This is the last in a three-part series that focuses on grading. We disclose how to buy and bid–or not–in online sessions, which may contain altered coins, hyped lots and no-return policies, requiring bidders to know the fine points about grading and other numismatic effects that impact condition.
We share this on Proxiblog because auctioneers can benefit, too, by understanding numismatic standards when they receive low quality consignments.
In this last post, we look at troublesome coins including altered and counterfeit ones.
As in the previous posts (part I and part II), these coins were offered on Proxibid where numismatic standards mostly are determined by auctioneers rather than by the seller or portal. However, those with numismatic knowledge can score high-quality coins on Proxibid; those with little knowledge, can lose big bucks, as some of these pitfall photos below indicate.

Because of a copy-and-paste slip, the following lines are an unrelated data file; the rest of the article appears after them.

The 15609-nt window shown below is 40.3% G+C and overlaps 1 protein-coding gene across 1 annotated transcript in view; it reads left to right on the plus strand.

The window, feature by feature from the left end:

Our last coin in the first installment was numbered as #16. We begin with #17 in our consecutively numbered online guide.
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